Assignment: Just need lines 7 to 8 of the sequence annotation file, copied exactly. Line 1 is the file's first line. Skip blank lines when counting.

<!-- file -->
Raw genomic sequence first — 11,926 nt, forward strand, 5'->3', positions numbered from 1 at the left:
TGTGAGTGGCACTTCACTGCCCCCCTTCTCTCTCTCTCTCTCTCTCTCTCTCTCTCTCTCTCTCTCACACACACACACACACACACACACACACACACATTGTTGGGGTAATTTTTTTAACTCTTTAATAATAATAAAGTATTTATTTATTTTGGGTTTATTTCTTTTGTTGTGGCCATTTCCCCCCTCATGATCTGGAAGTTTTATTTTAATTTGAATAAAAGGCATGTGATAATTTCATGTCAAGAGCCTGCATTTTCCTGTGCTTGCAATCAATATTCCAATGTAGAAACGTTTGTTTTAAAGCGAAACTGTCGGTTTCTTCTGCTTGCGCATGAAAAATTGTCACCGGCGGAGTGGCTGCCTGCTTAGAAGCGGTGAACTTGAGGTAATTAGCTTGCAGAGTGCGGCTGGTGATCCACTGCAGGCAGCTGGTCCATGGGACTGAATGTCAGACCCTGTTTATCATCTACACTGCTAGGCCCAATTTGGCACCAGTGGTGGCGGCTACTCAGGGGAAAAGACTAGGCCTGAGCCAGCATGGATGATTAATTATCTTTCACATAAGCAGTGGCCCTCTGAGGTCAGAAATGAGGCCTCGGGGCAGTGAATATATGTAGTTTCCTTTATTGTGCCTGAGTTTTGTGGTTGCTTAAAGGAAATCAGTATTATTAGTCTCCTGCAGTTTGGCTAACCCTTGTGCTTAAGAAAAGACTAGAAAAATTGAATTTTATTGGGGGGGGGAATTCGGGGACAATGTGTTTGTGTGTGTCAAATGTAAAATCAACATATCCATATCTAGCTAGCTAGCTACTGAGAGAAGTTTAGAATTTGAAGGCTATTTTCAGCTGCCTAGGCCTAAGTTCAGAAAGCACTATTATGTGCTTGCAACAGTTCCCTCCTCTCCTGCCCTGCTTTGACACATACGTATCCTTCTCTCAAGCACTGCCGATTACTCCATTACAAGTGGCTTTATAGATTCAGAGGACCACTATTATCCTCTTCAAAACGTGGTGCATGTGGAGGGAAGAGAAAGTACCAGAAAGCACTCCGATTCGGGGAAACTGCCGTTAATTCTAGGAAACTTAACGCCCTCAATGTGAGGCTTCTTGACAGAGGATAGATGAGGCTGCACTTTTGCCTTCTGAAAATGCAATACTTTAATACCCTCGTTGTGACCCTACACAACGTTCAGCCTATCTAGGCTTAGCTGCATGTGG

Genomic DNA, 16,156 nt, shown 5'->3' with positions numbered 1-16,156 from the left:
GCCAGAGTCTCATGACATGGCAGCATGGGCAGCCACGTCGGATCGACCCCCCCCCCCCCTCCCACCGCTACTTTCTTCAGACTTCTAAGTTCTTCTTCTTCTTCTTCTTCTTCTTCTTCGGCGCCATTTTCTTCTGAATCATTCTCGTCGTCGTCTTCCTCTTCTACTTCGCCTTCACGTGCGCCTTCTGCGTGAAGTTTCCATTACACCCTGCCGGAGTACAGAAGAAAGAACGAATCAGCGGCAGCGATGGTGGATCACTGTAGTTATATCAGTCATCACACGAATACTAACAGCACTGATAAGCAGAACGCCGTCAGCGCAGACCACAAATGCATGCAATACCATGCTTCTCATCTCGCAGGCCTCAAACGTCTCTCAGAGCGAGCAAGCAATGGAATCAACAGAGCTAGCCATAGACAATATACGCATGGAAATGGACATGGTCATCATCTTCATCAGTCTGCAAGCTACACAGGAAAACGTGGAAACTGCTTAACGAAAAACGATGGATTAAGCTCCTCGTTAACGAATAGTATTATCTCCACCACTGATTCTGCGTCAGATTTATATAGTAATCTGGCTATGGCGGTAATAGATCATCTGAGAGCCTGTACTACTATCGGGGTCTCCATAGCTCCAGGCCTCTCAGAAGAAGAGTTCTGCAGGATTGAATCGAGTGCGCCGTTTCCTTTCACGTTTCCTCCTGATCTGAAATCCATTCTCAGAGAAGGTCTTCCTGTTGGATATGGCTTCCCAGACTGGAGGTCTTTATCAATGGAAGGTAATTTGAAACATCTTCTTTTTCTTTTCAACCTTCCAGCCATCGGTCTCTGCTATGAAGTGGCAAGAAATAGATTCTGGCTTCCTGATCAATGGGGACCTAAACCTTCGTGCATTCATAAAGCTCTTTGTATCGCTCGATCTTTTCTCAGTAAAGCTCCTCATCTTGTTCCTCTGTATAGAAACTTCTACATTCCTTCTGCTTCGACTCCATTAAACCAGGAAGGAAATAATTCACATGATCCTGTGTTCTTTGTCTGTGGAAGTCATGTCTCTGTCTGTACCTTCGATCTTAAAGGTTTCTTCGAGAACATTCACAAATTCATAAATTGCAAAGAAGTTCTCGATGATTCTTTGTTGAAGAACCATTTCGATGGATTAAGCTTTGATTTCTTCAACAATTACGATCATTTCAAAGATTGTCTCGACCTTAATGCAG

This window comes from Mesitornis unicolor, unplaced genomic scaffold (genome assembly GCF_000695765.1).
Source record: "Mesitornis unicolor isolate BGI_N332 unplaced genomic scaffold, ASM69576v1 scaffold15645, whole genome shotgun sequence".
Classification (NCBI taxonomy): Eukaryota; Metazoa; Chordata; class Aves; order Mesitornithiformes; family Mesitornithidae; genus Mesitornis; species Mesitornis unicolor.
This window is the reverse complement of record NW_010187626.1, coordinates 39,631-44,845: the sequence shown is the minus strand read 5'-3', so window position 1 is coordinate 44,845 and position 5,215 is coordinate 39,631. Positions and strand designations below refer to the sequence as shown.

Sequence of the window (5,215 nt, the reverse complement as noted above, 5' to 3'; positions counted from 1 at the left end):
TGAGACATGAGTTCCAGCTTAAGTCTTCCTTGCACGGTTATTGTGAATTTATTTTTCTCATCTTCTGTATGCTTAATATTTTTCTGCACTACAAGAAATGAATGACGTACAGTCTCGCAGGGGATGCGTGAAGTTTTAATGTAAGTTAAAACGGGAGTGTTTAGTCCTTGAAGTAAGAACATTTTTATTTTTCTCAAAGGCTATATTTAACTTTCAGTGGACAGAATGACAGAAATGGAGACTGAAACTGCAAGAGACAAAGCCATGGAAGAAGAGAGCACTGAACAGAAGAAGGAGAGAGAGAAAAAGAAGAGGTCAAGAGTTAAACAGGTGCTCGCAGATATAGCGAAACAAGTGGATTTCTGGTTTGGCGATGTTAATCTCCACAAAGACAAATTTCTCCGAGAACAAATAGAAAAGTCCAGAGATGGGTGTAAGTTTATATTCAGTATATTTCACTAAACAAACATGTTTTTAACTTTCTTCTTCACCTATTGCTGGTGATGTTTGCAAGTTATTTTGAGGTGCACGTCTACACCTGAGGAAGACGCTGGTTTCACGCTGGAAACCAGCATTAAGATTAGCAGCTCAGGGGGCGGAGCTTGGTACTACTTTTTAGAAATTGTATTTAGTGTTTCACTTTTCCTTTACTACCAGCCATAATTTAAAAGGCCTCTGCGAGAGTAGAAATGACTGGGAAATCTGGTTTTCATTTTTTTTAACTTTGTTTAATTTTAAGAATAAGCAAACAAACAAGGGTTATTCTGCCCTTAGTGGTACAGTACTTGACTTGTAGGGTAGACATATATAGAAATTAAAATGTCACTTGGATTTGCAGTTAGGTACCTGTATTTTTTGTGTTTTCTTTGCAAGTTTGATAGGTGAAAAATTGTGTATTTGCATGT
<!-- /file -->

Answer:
Classification (NCBI taxonomy): Eukaryota; Metazoa; Chordata; class Aves; order Mesitornithiformes; family Mesitornithidae; genus Mesitornis; species Mesitornis unicolor.
This window is the reverse complement of record NW_010187626.1, coordinates 39,631-44,845: the sequence shown is the minus strand read 5'-3', so window position 1 is coordinate 44,845 and position 5,215 is coordinate 39,631. Positions and strand designations below refer to the sequence as shown.